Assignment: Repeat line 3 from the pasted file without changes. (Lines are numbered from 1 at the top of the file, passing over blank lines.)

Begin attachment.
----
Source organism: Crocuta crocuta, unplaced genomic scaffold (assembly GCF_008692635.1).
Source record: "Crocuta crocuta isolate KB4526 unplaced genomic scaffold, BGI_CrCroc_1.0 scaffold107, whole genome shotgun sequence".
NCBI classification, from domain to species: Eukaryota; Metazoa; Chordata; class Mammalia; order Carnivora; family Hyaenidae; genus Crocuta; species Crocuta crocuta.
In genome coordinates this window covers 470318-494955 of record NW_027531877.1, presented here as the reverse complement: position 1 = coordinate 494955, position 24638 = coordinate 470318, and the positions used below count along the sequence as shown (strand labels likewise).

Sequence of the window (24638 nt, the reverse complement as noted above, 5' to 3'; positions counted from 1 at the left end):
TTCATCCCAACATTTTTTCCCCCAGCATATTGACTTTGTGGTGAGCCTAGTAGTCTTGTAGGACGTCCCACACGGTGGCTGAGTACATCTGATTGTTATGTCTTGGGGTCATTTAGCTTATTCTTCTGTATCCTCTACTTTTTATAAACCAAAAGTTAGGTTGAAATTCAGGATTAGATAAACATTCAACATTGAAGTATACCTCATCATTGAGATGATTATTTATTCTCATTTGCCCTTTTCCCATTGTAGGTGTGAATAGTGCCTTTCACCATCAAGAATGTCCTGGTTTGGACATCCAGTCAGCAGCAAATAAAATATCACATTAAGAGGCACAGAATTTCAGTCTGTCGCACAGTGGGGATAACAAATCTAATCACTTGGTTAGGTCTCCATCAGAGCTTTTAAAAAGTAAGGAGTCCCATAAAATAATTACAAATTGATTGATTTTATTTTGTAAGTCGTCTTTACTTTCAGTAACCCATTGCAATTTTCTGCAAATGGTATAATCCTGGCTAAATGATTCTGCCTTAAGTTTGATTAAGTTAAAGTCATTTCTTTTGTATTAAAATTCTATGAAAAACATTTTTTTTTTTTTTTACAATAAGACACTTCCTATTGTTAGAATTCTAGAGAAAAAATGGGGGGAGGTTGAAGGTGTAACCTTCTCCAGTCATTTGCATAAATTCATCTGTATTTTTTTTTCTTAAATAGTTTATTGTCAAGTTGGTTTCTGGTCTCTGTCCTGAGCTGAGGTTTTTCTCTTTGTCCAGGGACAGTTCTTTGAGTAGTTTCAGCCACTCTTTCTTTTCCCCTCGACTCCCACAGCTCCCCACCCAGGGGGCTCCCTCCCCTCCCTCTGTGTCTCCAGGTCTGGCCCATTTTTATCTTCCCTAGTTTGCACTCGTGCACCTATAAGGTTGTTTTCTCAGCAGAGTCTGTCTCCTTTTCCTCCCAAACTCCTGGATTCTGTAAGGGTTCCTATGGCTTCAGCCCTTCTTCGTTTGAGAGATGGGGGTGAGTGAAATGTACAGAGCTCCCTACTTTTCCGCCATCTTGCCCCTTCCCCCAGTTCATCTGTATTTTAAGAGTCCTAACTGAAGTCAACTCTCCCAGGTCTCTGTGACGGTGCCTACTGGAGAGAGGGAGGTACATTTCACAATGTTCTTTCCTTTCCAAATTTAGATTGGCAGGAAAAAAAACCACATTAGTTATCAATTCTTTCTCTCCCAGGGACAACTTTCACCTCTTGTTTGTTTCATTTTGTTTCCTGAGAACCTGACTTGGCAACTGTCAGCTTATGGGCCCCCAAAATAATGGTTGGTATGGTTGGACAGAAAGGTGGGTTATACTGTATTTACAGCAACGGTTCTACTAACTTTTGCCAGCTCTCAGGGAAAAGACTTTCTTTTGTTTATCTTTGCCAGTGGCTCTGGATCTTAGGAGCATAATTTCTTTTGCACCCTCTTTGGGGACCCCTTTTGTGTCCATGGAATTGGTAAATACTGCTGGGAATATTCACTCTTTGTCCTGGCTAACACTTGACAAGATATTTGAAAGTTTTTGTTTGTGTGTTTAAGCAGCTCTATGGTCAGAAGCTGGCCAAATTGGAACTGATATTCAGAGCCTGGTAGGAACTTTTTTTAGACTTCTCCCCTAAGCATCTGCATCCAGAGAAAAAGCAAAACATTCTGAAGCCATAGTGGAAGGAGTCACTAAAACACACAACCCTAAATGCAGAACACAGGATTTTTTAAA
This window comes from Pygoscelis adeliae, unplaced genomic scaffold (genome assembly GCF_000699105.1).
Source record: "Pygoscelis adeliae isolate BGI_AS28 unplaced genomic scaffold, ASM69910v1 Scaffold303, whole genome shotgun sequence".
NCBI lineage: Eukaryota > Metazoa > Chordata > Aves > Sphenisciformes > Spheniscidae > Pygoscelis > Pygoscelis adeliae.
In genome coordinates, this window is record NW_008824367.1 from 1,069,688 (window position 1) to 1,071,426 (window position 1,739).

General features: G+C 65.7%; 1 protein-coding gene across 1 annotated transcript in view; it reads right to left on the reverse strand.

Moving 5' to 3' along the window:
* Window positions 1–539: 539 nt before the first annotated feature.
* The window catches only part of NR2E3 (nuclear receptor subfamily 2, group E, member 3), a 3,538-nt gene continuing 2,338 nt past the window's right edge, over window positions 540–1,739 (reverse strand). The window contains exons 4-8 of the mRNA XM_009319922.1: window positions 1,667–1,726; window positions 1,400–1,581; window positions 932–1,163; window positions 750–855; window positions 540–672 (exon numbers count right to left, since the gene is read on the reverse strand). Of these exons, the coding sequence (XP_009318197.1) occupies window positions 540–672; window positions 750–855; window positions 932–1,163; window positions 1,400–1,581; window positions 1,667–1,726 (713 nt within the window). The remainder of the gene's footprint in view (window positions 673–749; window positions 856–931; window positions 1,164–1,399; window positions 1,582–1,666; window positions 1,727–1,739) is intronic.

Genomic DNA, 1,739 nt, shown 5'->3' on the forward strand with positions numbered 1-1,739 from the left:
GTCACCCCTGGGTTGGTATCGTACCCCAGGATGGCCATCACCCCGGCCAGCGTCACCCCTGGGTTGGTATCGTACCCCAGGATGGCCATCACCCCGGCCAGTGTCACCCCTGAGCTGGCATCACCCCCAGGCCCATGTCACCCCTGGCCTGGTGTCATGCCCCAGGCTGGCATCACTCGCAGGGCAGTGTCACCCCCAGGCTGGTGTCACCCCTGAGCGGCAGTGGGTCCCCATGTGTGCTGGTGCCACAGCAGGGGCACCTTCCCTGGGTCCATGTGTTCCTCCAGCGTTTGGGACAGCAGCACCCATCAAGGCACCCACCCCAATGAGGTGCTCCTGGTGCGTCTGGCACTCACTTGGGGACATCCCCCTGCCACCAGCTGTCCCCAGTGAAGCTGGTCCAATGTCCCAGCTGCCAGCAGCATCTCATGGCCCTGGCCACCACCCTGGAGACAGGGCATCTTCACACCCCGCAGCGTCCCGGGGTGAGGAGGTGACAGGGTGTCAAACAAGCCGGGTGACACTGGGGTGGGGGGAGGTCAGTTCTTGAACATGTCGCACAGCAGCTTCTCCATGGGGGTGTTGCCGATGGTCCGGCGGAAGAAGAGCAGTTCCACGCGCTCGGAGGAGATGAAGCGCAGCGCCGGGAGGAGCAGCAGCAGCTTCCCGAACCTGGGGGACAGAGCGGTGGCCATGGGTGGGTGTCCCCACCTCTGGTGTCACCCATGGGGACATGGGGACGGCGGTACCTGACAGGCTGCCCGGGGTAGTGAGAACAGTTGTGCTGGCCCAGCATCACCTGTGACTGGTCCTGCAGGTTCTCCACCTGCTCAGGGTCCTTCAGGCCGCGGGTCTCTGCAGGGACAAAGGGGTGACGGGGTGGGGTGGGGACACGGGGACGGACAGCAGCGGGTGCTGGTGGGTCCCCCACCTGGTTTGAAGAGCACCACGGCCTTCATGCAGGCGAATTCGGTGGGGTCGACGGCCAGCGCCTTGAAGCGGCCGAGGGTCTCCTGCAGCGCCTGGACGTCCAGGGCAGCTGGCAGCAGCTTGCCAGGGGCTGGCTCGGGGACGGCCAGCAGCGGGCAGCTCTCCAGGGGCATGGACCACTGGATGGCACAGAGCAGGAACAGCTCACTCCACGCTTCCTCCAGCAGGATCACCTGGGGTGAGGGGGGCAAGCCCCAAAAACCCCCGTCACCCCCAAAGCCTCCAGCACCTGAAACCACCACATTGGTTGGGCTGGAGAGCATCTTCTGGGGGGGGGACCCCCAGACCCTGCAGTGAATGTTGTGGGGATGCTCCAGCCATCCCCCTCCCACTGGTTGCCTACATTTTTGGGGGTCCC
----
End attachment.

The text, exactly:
NCBI classification, from domain to species: Eukaryota; Metazoa; Chordata; class Mammalia; order Carnivora; family Hyaenidae; genus Crocuta; species Crocuta crocuta.